School choice scholarships helping the most disadvantaged students


It’s true private schools aren’t a panacea, as Grant Miller notes in his recent column. But it’s also true that low-income students who attend them, thanks to school choice scholarships, are far more likely to earn bachelor’s degrees than like students in public schools, and at far less cost to Florida taxpayers.

Miller’s column, “Governor DeSantis Gets an F minus on School Vouchers,” perpetuates a few popular myths about the Florida Tax Credit Scholarship for low-income students.

First, he suggests the program harms students because those who leave the program and return to public schools “do worse on state tests, meaning public schools have to expend even more resources to try to get children back on track.” But the reality is scholarship students who return to public schools were doing worse on state tests to begin with.

The FTC program serves 100,512 students in 1,807 private schools throughout the state, including 23,429 students in Miami-Dade. Approximately 70 percent of the students are black or Hispanic, and 55 percent live in single-parent households. The average student lives with a family of four earning just $25,000 a year. Students entering this scholarship program tend to be far more disadvantaged than students who remain in public schools.

Dr. David Figlio, a professor at Northwestern University who evaluated the program for years, stated, “scholarship participants have significantly poorer test performance in the year prior to starting the scholarship program than do nonparticipants.” Figlio reasoned parents will seek educational options when their children are struggling. The same holds true for students who leave private schools and return to public ones.

But that’s not an indictment of those private schools. In fact, Figlio concluded there is no evidence that scholarship students were performing worse because of their time in private schools.

The children who do find success in their private schools stay on the program longer — and they see some pretty big benefits. A report released last month by Matthew Chingos, Thomas Monarrez and Dan Keuhn of the respected Urban Institute found scholarship students were up to 43 more likely to enroll in four-year colleges than their counterparts in public schools, and up to 20 percent more likely to earn bachelor’s degrees. Those remaining on the program four or more years were up to 45 percent more likely to earn bachelor’s degrees.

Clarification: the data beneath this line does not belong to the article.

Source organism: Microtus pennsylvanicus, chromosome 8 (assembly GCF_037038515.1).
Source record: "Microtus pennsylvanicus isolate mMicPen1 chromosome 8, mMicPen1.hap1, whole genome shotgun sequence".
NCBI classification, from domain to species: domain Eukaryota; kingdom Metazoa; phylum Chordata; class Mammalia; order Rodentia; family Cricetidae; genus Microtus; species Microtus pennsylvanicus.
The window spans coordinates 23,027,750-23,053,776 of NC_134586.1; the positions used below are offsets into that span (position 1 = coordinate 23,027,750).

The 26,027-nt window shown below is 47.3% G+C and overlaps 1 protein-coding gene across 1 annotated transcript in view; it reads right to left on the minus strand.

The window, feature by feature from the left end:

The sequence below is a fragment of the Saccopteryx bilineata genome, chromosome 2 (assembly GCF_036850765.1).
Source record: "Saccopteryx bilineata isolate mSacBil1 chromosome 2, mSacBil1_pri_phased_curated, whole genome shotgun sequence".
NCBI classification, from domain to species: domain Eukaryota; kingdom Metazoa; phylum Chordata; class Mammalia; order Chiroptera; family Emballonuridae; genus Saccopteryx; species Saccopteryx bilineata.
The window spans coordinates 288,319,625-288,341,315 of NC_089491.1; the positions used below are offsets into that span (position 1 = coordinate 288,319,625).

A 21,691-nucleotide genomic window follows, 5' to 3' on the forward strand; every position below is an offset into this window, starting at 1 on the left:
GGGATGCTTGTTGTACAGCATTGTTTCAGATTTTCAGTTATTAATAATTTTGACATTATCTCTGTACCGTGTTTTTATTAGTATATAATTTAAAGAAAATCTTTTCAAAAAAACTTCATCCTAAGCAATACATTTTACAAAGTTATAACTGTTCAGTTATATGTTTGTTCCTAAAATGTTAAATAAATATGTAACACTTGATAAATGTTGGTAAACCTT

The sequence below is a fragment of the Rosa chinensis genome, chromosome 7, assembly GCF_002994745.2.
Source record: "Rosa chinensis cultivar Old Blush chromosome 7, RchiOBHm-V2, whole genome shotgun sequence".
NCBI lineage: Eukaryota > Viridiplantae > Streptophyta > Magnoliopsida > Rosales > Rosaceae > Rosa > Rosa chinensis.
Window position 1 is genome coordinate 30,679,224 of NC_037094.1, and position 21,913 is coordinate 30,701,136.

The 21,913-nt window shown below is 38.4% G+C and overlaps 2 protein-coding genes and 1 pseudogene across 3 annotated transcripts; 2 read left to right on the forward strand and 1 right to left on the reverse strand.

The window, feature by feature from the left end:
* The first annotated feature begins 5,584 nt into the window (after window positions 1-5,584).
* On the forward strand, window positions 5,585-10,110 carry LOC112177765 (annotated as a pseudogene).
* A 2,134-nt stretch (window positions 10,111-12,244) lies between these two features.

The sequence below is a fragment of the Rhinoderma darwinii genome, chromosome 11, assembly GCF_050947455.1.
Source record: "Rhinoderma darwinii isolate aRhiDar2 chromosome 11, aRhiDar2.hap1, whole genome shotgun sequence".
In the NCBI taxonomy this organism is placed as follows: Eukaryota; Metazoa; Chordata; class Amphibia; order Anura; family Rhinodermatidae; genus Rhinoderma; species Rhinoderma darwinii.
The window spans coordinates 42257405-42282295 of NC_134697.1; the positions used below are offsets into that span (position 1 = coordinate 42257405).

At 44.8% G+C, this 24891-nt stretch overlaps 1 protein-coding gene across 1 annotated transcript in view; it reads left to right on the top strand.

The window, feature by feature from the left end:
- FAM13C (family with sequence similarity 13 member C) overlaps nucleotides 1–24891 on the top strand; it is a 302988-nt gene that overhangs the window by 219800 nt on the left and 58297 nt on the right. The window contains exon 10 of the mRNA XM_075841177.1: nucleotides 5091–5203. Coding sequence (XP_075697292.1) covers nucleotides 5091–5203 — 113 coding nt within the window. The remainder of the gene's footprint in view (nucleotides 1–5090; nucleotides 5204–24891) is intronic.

Private schools are functionally different from public schools; that’s a feature, not a bug. Results continue to show students on the program do as well, or better, than they would have in public schools. An impressive feat considering the scholarships are worth between $6,519 and $7,111, much less than what is spent on public schools.

As parents in Miami-Dade know well, private schools are just one educational option among many from which children may choose to find success. Today, Florida has 1.6 million students in PK-12th grade attending schools outside their neighborhood zone. Options include home education, virtual education, charter schools, open enrollment programs, magnet schools, IB programs and more.

The more options we’ve added, the better our K-12 system has become. This year Education Week ranked Florida No. 4 in the nation on K-12 achievement. When adjusting for demographic differences between states, the Urban Institute ranks Florida No. 1 in the nation for fourth-grade Math and Reading, and No. 8 and No. 3 for eighth-grade Math and Reading, respectively.

Far from being “frozen forever in failure,” Florida’s 20-plus years of school choice have helped transform the state’s educational systems into one of the best in the country.

Patrick Gibbons

Patrick Gibbons is public affairs manager for Step Up For Students, a nonprofit that administers four state-supported scholarship programs, including the Florida Tax Credit Scholarship.

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